Arizona State University, which is rapidly gaining a reputation as a forerunner in space research, had connections to two of the science projects aboard space shuttle Columbia.
One, developed by an ASU professor, examined photosynthesis in different levels of gravity, lending insight on how to capture light energy.
Another experiment, developed by an ASU graduate now working at NASA, looked at how to turn urine into drinking water, a measure that could drastically reduce the costs of lugging up heavy water in space missions.
"ASU has a long standing interaction with NASA from everything ranging from small research projects to big space missions," said Professor Laurie Leshin, a geology researcher who is one of four finalists to put a project to gather dust and gas on the next Mars mission. "We consider ourselves part of the NASA family. That's partly what makes today so hard."
Professor Petra Fromme, who was developing the photosynthesis experiment, was in Florida on Saturday ready to glean results of her experiment. Her husband, Raimund Fromme, said she was disappointed about the experiment.
"But it's not the same as seven lost people," he said.
Fromme theorizes that nature produces energy much more efficiently than the methods that man has developed. Studying photosynthesis, she said before she left for Florida, could turn up new ways to create energy.
"Nature is much more efficient in energy conversion than anything man has developed," she said. "The first step in duplicating it is knowing exactly what the process looks like in nature."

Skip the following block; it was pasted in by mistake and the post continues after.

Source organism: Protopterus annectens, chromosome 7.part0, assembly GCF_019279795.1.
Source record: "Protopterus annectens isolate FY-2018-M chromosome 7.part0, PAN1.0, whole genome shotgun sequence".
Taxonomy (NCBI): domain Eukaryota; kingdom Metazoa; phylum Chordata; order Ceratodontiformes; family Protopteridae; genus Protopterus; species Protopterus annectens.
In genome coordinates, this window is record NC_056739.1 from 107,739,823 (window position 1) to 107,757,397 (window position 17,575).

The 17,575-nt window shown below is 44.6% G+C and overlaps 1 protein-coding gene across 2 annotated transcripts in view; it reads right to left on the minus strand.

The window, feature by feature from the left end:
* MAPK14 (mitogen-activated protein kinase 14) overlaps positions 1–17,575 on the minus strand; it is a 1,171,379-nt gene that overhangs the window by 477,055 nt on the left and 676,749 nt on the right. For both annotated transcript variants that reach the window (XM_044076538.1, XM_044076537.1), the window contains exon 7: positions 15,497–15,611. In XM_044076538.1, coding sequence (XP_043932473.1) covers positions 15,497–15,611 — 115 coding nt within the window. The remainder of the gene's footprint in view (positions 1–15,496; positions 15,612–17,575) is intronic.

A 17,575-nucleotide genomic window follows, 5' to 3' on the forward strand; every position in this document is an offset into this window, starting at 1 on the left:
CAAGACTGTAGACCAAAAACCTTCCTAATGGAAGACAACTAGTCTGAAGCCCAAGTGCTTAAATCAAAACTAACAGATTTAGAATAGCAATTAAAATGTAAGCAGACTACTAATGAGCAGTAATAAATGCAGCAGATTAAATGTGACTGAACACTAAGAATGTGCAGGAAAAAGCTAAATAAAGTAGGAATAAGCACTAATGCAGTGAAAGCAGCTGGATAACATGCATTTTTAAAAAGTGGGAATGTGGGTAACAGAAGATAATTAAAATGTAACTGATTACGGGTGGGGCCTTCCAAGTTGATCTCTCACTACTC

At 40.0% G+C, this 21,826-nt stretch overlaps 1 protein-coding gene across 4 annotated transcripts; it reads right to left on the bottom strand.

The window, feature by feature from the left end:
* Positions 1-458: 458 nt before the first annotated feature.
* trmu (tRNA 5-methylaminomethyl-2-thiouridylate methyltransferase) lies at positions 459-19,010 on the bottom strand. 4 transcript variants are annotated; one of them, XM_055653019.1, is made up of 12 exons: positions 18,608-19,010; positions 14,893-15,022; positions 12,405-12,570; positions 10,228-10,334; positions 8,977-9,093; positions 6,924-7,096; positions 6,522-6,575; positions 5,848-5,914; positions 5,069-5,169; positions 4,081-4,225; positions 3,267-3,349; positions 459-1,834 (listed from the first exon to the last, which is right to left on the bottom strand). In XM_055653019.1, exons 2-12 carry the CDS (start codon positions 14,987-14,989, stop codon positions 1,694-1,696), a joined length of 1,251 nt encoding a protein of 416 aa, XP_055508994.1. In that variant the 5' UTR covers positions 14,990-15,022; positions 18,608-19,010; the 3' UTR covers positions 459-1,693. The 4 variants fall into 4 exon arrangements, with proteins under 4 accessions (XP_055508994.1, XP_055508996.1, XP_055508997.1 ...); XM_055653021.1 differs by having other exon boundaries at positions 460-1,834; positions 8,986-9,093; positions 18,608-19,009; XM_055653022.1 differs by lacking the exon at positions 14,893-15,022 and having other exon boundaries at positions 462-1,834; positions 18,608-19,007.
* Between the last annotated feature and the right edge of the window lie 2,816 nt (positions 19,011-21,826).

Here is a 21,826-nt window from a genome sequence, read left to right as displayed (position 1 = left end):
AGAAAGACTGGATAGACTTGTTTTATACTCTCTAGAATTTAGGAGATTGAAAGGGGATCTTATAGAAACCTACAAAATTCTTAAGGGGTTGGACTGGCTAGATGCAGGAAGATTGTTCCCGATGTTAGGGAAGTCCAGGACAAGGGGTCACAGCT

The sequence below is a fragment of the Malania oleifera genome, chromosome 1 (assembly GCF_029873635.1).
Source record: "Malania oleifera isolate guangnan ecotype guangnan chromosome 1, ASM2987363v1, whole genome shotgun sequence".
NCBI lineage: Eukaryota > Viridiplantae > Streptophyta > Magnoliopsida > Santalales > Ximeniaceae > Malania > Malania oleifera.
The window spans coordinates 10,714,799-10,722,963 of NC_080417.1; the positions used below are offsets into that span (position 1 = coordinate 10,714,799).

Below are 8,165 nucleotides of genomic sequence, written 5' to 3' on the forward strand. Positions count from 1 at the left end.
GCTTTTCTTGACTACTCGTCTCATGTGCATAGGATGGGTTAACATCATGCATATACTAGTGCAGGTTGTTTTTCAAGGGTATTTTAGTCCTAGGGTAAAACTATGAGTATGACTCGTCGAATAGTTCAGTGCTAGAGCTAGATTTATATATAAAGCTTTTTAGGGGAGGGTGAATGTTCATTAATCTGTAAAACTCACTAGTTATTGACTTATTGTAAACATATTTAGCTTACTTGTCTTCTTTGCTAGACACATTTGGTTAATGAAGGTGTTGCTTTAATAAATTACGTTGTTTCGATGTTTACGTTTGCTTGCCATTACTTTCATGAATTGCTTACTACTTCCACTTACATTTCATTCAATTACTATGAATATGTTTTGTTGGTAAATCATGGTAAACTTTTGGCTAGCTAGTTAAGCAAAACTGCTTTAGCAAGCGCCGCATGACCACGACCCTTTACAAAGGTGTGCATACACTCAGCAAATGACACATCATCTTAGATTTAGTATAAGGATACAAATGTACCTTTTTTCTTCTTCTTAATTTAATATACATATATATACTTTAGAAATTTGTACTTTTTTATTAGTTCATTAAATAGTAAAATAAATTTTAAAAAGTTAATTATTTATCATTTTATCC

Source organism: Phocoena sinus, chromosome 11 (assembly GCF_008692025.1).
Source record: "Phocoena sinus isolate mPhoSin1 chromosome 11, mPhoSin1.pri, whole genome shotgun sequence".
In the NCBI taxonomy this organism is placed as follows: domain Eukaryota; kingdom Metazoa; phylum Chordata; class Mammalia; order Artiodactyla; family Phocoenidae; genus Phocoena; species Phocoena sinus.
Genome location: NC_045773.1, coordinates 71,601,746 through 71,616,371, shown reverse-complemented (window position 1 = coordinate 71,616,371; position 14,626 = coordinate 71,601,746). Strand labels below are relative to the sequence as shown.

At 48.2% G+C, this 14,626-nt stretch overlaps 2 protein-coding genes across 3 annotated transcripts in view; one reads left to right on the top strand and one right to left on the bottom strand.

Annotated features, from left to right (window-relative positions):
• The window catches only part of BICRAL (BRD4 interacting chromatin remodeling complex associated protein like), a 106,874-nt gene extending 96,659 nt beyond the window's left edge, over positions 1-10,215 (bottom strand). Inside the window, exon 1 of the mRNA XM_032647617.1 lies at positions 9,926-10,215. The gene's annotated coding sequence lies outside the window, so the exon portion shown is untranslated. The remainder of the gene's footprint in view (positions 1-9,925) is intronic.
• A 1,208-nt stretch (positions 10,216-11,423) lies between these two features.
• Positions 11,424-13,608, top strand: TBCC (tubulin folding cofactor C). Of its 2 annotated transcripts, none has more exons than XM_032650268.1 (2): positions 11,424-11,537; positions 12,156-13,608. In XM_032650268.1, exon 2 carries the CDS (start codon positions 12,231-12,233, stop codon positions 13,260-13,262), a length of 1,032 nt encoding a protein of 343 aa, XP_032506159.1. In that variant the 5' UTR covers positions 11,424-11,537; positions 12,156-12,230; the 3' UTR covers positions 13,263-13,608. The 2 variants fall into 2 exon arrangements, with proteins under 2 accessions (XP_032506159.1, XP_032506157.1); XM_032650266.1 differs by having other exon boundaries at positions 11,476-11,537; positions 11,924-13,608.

Fromme has participated in several space shuttle launches, will now have to play the waiting game that space researchers know well -- waiting for another shuttle launch and a precious research spot. Raimund Fromme said it could take years to put another experiment on board a space shuttle, especially as NASA investigates Saturday's crash.
The experiment in turning urine into water is being developed by 1986 ASU graduate Cindy Hutchens, who now works as an aerospace engineer for NASA in Huntsville, Ala. She hoped to use the cleansed water for drinking, cooking and hygiene.
"The early pioneers in this country could find water along their way, but that's a luxury space explorers don't have," Hutchens said in a statement before the space shuttle flight. "It's a technology we will need to explore the space frontier."